President Obama landed in Seattle Tuesday as part of a three-day West Coast trip to raise money for his fellow Democrats. Speaking at a fundraiser, the president offered federal help to deal the state's largest wildfire.
Air Force One touched down at Boeing Field around 3:15 p.m., greeted by Washington Governor Jay Inslee. Obama spent a few minutes chatting with King County Executive Dow Constantine before heading over to a small crowd of well wishers standing behind a rope line. The president shook hands, snapped photos with people and picked up an infant in a bright pink jacket before getting into a motorcade for his first fundraiser.
Gov. Inslee was able to join Obama in his motorcade to brief him on the wildfires burning in the state.
Obama's first stop was at Bruce and Ann Blume in Seattle's Madrona neighborhood. As Obama's motorcade arrived, a group of about 40 people stood on the lawn near the driveway protesting Israel's actions in Gaza, holding signs reading such as "Save Gaza" and chanting "stop the killing, stop the crime, free Palestine."
During the fundraiser, Obama addressed the wildfires burning in the state. He said he was briefed by Inslee on the drive there and was able to contact Federal Emergency Management Agency Director Craig Fugate to authorize an emergency declaration to ensure electrical power in the affected areas.
Obama has asked Congress for $615 million in emergency spending to fight Western wildfires. He said spending on such fires has increased over the years.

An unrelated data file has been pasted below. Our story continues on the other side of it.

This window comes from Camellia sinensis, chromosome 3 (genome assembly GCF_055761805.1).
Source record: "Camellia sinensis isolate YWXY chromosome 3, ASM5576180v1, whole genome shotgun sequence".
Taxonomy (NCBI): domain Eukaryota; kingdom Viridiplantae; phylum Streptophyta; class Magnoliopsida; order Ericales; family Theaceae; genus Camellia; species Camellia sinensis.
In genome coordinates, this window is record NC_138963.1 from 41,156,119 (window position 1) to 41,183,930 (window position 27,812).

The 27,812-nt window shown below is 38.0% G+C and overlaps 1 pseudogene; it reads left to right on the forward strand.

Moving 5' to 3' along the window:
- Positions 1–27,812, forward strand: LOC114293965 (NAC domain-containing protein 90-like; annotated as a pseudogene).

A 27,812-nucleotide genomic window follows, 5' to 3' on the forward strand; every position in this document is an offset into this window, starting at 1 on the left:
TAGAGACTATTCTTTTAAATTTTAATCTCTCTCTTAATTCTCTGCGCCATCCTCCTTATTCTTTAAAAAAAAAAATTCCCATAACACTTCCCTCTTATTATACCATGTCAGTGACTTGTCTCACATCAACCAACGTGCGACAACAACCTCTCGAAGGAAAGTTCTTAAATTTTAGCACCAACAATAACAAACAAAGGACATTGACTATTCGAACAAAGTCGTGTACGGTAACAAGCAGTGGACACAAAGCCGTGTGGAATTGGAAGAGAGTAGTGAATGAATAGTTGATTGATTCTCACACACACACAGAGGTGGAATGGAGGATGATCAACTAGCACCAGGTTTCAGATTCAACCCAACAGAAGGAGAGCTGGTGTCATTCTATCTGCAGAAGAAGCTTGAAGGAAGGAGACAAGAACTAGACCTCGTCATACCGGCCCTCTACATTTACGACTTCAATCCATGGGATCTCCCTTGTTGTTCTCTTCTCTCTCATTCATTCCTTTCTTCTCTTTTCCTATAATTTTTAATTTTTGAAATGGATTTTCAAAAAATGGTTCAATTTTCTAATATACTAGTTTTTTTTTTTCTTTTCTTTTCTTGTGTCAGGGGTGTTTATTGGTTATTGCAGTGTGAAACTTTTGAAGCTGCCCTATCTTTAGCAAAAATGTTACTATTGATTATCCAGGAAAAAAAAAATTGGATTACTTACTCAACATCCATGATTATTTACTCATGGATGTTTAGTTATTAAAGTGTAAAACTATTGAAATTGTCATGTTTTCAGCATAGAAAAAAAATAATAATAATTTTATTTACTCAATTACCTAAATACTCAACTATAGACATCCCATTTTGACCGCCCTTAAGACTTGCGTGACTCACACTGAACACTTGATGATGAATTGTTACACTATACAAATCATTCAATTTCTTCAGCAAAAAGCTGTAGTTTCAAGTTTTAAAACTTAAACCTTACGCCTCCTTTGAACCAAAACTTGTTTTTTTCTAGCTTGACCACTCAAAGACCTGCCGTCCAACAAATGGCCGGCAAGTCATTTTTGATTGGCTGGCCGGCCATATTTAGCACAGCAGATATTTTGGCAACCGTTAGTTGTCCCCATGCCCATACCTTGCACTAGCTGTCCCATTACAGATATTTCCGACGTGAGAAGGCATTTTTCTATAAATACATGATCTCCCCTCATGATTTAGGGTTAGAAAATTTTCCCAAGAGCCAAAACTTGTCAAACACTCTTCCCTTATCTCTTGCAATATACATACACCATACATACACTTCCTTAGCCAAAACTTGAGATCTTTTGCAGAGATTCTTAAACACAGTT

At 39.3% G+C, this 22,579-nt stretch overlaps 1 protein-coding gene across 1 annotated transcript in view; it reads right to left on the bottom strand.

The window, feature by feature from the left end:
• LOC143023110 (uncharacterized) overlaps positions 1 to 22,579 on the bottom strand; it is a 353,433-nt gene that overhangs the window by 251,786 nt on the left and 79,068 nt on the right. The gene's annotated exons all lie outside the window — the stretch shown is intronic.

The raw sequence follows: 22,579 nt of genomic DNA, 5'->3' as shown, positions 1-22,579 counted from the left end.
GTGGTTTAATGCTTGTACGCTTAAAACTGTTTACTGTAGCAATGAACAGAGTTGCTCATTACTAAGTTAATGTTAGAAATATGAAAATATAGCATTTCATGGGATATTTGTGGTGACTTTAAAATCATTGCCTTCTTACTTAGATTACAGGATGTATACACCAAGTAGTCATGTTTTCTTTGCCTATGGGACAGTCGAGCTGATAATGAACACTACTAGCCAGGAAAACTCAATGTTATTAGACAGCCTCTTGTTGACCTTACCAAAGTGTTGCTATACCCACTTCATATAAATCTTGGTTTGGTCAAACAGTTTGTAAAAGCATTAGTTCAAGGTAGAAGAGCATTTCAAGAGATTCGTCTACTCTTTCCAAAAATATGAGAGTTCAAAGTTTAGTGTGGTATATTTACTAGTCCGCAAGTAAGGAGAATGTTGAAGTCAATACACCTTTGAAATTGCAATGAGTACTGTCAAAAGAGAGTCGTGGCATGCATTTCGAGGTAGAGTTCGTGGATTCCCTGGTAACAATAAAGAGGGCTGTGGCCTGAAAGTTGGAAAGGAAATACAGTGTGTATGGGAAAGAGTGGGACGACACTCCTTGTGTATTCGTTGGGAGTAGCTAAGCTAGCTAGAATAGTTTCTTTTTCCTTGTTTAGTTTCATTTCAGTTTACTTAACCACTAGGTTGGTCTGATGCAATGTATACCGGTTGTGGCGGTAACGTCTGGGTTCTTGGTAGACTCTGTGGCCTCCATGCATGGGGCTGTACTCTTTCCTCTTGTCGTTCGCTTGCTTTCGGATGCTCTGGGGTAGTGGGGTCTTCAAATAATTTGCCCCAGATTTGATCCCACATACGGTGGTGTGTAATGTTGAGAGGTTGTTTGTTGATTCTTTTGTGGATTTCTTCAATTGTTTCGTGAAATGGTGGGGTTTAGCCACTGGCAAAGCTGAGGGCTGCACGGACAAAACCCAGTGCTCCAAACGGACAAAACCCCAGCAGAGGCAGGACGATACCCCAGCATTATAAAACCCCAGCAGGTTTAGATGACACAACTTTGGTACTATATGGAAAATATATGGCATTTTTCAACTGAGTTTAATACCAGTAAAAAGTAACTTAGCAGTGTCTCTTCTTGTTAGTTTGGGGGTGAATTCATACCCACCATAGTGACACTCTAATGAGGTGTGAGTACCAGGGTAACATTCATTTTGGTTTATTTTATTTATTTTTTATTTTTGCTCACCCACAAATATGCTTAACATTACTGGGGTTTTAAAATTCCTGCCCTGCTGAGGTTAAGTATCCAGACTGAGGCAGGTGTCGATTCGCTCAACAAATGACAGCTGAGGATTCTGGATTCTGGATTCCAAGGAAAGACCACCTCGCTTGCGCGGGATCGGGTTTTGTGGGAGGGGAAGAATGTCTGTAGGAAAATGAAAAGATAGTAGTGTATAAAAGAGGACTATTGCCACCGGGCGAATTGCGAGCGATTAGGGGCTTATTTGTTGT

"A lot of it has to do with drought, a lot of it has to do with changing precipitation patterns and a lot of that has to do with climate change," said Obama.
Obama also touched on other topics, including the "picking up" economy, oil production and alternative energy. "There's a lot of reasons for optimism," he said, noting that also includes health insurance, but he added there is still unease, including "some big challenges overseas," including Ukraine, Syria, Iraq and Israel-Gaza.
After the first fundraiser ended around 5:30 p.m., Obama crossed Lake Washington for a second fundraiser at the home of former Costco CEO Jim Senegal at Hunt's Point. The cost to attend the invitation-only fundraiser is reportedly $25,000 per person.
Drivers should brace for road closures around the Puget Sound region Tuesday afternoon and evening as the president's motorcade travels between stops.
The exact route of the president's visit is a closely guarded secret, but the motorcade will likely further snarl traffic that is already a mess due to lane closures on Interstate 90. Westbound I-90 between Interstate 405 and Bellevue Way Southeast is down to one lane around-the-clock.
There is also a Seattle Mariners game at Safeco Field scheduled to start at 7:10 p.m.
Obama's last visit to Washington was in April, when he flew over the Oso mudslide and met with emergency responders and family members of slide victims.
President Obama will fly to San Francisco Tuesday night. On the three-day West Coast trip, Obama is scheduled to attend at least five fundraising events in Seattle, San Francisco and Los Angeles, less than four months ahead of midterm elections that could change Washington's balance of power.
Obama appealed to donors to help him change Congress.
"The problem is not the Republican Party per se," he said. "The problem is this particular group right now that has kind of gone off the rails."